Scarecrows, like Dorothy’s friend in the “Wizard of Oz”, have been around since people started to farm.To keep birds from eating their crops, ancient Egyptians, Romans, and Greeks made statues of their harvest gods and set them in the fields to protect their food. Over time, different countries made different kinds of scarecrows. In Germany, farmers built wooden witches with potato sack clothes and metal wind chimes to frighten the birds and keep away the evil spirits from their new seedlings. In Japan, they tied smelly oil rags and fish bones to sticks with bamboo wind chimes and placed them in the rice paddies; they also made scarecrows dressed in peasant clothes and hung shiny metal objects that reflected the sunlight to frighten the birds. Native American tribes hung strips of cloth, animal skins, and bones from rawhide thongs or carved wooden hawks on top of pillars to guard their farmlands. Sun reflector wind chimes made from metal, mirrors, tin cans, and CDs, are a good way to protect individual fruit trees and small garden plots.
Kids can make a scarecrow from traditional materials, burlap sacks, buttons, old clothes, and straw. Start with a wooden T frame with two pieces of 2 x 4 wood beams. Attach the 2 foot shoulder board 8 to 10 inches from one end of the 5 to 6 foot long support beam. Kids can connect pieces of wood to create arms or make a fun pose, and dress the scarecrow in any creative way they may like. Lay the frame on the ground, slip one leg of the pants over the bottom of the support beam, with the other leg hanging free. Stuff the clothes with straw, newspaper, or rags. Slip the sleeves of the shirt over the cross piece, attach to the pants and pin on gloves for hands. Old burlap feed bags are an ideal material for a head with dried vines or a mop for hair. Tie twine around the open end of the head and attach it securely to the shirt. A hat can be glued or tied to the head. Kids can decorate their scarecrow with sun reflectors and noise makers to keep birds from gobbling up their new sown seeds and eating the tender green sprouts in their fall garden.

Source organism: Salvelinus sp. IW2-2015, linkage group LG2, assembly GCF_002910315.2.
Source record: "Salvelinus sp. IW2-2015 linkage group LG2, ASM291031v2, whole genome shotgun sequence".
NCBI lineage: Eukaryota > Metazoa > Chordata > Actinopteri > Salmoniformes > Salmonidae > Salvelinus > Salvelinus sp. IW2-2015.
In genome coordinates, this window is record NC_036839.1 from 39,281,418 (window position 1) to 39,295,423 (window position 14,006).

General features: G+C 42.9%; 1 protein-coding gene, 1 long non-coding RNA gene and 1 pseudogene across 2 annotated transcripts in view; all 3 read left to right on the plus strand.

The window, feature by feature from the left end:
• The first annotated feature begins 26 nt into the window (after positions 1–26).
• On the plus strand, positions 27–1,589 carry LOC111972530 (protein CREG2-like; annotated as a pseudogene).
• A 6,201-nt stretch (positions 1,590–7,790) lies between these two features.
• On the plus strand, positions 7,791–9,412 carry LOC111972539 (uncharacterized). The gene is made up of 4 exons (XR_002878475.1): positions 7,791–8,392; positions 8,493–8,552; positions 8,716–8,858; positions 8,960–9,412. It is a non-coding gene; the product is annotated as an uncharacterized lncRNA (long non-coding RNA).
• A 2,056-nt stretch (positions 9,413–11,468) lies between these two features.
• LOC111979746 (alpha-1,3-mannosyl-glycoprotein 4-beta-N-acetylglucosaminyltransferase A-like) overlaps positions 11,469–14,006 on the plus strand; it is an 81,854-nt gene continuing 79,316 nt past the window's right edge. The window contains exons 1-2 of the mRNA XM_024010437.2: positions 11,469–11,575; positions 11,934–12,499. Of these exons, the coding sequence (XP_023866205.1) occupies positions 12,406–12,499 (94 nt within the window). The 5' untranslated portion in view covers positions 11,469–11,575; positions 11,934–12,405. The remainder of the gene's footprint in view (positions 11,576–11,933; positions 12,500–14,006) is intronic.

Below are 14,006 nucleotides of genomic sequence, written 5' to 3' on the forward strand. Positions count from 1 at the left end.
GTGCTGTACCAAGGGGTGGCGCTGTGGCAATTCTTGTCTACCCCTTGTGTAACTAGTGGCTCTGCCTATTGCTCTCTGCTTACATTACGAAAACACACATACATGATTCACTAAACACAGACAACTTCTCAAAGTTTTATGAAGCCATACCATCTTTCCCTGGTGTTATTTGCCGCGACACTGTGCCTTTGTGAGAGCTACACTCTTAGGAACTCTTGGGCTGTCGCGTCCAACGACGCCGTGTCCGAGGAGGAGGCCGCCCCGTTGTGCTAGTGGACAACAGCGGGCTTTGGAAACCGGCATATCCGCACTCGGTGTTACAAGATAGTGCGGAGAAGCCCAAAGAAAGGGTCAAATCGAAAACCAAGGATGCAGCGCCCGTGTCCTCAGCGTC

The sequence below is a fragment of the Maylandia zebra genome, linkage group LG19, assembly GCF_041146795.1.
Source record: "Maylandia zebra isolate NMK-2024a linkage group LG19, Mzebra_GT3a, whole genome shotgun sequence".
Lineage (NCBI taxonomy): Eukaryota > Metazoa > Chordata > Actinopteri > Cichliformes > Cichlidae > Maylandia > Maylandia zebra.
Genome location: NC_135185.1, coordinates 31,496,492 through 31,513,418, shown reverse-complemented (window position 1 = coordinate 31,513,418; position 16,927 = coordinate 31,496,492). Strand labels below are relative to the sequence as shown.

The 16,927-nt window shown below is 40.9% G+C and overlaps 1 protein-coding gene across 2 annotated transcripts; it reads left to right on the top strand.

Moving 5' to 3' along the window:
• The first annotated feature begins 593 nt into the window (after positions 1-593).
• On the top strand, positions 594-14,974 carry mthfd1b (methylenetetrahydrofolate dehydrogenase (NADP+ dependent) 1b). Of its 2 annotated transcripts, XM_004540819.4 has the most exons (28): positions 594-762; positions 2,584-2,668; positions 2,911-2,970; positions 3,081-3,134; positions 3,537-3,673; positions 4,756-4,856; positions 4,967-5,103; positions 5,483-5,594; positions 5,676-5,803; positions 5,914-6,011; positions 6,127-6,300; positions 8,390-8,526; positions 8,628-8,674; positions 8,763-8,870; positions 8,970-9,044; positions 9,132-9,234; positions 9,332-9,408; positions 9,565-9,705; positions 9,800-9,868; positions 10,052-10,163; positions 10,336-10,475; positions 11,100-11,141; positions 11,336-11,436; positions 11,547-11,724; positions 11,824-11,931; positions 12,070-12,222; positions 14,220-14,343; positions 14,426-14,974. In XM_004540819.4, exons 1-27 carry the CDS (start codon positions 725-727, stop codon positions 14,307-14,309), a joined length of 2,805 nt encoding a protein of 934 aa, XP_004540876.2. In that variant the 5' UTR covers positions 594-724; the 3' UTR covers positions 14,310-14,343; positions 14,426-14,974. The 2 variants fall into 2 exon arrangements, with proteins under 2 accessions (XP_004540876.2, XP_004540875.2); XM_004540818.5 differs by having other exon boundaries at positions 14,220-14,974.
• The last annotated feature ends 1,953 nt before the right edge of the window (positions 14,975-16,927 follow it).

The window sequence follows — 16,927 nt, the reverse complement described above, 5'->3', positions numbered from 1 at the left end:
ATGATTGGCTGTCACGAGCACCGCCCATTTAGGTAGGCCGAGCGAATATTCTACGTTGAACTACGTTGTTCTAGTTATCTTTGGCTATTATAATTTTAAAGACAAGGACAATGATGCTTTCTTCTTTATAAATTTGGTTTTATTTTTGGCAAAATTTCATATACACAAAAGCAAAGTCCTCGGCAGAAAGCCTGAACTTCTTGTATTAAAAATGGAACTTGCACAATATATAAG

Fermentation is a healthy way to preserve foods, converting the starches to be more digestible and introducing living probiotic cultures into our guts to help absorb more of the food’s nutrients. Microbes are everywhere in the environment, floating in the atmosphere, in the oceans, soil, and in our guts. When leaves fall in the forest, microbes decompose them into soil-building humus to feed the trees. Microbes also decompose the food being fermented, and as they consume the sugars in the food, they produce alcohol and acids. There are two types of organisms that play a key role in fermentation and often these two types are used together: bacteria (lactobacillus and acetobacter) used to produce yogurt, pickles, and vinegar; and fungi (wild yeasts and molds) used to produce bread, wine, beer, and cheese. In the gut, these beneficial microbes keep the small percentage of harmful bacteria in check and activate our immune systems.
Fermented foods are not only good for us, but have fizzy and tart, savory and satisfying complex flavors. High quality sea salt is the key factor in fermenting vegetables in brine, a saltwater solution that acts on food by drawing water out of its cells, killing any harmful bacteria, and changing the pH of the environment. Kids can ferment their harvest by filling jars with organic veggies from their raised bed garden. Pictured above are peppers, squash, tomatoes, carrots, and rice salt (koji) with sea salt, spices, and pure water. Wash and chop the veggies to be fermented. Crush a garlic clove and place it at the bottom of a glass jar, add herbs and spices, and fill the jar with veggies leaving 1 inch at the top. Dissolve 2 tsp sea salt into ½ cup of water and pour into the jar, submerging the veggies beneath the brine. Fasten the lid loosely and allow the jar to sit on the counter for 1 – 2 weeks, depending on the vegetable, to ferment. Open the jar daily to release the pressure of the CO2. Taste the veggie to test the salty, sour flavor. Slow the fermentation by placing the jar in the refrigerator and eat within 2 weeks.